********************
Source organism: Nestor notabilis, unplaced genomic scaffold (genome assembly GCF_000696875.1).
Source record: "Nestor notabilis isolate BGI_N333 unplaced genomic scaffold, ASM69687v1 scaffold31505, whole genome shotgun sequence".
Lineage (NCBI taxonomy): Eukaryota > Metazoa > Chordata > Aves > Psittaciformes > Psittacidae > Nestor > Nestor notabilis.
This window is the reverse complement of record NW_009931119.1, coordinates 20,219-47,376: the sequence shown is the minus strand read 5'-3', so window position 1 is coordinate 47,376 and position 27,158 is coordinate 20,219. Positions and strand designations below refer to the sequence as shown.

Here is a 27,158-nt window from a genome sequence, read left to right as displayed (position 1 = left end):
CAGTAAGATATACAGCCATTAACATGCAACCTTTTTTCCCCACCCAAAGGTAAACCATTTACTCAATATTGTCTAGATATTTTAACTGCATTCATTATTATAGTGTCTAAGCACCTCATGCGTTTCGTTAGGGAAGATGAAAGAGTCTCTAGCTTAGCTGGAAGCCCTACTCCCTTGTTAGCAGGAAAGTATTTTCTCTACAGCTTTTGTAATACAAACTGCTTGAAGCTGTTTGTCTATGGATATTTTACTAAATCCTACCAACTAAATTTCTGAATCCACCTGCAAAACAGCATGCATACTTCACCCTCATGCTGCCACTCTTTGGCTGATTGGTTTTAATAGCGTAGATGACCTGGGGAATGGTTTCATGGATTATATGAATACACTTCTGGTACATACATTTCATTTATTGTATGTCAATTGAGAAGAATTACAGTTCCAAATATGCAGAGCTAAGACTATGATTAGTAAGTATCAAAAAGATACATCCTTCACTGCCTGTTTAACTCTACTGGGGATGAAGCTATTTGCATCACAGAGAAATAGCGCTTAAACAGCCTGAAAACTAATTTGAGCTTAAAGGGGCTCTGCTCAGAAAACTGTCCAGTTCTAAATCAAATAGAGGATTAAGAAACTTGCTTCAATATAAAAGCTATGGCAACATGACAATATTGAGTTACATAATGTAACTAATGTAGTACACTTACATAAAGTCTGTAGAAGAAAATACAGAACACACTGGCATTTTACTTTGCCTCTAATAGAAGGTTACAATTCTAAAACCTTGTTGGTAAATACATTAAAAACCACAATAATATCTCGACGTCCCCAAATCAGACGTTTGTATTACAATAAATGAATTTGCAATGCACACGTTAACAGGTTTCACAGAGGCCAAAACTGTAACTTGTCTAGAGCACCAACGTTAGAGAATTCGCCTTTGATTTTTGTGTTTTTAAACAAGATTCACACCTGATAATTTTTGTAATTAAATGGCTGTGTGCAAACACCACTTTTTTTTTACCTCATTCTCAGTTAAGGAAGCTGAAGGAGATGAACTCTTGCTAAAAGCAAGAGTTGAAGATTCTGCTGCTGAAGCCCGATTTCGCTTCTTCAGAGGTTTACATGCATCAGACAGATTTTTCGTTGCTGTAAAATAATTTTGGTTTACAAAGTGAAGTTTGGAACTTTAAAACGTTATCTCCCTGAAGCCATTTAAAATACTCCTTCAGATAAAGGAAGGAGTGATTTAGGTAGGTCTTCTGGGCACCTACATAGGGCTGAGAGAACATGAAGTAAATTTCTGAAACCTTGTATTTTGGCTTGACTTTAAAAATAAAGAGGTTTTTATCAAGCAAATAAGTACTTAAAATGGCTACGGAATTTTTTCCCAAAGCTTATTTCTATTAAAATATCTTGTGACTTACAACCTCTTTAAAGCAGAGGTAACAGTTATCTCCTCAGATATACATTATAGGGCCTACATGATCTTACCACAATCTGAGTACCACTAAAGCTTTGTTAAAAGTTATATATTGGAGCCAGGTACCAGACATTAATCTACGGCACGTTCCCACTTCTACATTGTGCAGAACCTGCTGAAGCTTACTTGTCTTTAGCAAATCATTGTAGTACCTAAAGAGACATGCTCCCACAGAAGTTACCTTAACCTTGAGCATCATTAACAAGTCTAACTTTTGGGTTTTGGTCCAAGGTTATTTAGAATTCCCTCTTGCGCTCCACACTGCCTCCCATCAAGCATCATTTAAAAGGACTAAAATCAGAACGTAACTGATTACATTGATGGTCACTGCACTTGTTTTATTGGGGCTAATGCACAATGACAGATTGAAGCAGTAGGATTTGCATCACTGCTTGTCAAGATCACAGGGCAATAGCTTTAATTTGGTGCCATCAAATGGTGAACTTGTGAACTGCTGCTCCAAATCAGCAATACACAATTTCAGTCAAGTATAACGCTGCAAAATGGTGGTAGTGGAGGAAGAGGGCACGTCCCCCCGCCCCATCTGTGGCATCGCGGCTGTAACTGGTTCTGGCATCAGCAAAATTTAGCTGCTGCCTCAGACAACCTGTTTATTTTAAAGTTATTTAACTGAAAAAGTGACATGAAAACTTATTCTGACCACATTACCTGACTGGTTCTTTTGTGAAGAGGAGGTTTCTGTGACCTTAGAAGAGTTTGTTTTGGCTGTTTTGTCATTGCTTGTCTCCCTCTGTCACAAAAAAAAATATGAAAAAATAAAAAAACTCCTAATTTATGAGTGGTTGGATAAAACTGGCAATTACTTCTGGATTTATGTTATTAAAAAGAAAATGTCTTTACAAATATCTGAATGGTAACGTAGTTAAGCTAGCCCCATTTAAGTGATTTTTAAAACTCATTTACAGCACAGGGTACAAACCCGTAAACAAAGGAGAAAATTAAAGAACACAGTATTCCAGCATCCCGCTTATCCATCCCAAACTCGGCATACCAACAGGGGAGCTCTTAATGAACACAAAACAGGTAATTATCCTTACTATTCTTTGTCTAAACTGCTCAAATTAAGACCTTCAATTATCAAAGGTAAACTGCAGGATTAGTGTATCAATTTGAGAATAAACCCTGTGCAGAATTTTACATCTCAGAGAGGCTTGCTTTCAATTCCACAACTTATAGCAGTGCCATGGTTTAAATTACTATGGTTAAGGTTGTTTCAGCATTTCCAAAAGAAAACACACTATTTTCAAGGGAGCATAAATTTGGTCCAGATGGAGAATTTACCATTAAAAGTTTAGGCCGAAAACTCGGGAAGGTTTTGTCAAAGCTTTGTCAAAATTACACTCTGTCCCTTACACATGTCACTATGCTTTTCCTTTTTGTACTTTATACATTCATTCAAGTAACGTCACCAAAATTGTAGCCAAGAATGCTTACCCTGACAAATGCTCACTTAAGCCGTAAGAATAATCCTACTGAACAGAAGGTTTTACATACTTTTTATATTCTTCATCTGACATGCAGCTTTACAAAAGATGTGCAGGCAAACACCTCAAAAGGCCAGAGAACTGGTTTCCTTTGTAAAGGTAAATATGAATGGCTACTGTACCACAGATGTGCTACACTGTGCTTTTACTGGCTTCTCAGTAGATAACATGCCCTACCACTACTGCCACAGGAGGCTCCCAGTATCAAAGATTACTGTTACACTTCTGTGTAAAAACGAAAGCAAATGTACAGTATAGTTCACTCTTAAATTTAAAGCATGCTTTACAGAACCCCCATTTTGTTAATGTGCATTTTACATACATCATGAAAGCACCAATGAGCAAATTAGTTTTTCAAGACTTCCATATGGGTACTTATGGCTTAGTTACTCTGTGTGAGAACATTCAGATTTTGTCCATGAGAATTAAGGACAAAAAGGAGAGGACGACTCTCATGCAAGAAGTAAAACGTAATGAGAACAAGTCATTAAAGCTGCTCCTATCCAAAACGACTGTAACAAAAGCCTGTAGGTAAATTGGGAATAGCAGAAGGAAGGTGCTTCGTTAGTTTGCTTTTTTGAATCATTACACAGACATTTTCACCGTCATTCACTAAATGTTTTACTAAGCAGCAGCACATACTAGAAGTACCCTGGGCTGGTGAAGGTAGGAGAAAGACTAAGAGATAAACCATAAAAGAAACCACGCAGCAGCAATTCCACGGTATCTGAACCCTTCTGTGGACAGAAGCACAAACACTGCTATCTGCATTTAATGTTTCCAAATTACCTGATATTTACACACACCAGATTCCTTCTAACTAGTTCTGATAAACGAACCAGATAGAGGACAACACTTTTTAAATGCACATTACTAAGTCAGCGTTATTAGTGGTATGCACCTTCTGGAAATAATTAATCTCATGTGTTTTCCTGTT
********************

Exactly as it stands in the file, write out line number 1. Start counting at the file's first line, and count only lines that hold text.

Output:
Source organism: Nestor notabilis, unplaced genomic scaffold (genome assembly GCF_000696875.1).